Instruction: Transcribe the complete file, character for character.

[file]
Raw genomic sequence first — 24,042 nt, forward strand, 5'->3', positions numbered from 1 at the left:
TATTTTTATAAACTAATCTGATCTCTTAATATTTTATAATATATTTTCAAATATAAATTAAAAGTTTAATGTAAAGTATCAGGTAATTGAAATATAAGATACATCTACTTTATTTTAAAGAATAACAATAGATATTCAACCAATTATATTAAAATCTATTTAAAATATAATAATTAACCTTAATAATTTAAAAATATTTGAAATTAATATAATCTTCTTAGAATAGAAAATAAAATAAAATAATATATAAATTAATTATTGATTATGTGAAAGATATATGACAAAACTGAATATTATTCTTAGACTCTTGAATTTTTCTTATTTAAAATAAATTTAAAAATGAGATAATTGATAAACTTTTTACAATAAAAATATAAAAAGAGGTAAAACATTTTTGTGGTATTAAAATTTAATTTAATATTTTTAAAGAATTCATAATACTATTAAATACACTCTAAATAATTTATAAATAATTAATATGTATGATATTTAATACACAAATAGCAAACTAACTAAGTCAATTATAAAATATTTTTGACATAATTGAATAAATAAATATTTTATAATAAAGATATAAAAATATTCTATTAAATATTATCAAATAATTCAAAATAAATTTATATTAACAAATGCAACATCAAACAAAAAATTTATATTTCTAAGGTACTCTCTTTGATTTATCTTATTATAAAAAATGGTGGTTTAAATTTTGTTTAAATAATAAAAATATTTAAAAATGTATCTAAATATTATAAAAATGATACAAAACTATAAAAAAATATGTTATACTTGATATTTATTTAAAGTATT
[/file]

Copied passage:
Raw genomic sequence first — 24,042 nt, forward strand, 5'->3', positions numbered from 1 at the left:
TATTTTTATAAACTAATCTGATCTCTTAATATTTTATAATATATTTTCAAATATAAATTAAAAGTTTAATGTAAAGTATCAGGTAATTGAAATATAAGATACATCTACTTTATTTTAAAGAATAACAATAGATATTCAACCAATTATATTAAAATCTATTTAAAATATAATAATTAACCTTAATAATTTAAAAATATTTGAAATTAATATAATCTTCTTAGAATAGAAAATAAAATAAAATAATATATAAATTAATTATTGATTATGTGAAAGATATATGACAAAACTGAATATTATTCTTAGACTCTTGAATTTTTCTTATTTAAAATAAATTTAAAAATGAGATAATTGATAAACTTTTTACAATAAAAATATAAAAAGAGGTAAAACATTTTTGTGGTATTAAAATTTAATTTAATATTTTTAAAGAATTCATAATACTATTAAATACACTCTAAATAATTTATAAATAATTAATATGTATGATATTTAATACACAAATAGCAAACTAACTAAGTCAATTATAAAATATTTTTGACATAATTGAATAAATAAATATTTTATAATAAAGATATAAAAATATTCTATTAAATATTATCAAATAATTCAAAATAAATTTATATTAACAAATGCAACATCAAACAAAAAATTTATATTTCTAAGGTACTCTCTTTGATTTATCTTATTATAAAAAATGGTGGTTTAAATTTTGTTTAAATAATAAAAATATTTAAAAATGTATCTAAATATTATAAAAATGATACAAAACTATAAAAAAATATGTTATACTTGATATTTATTTAAAGTATT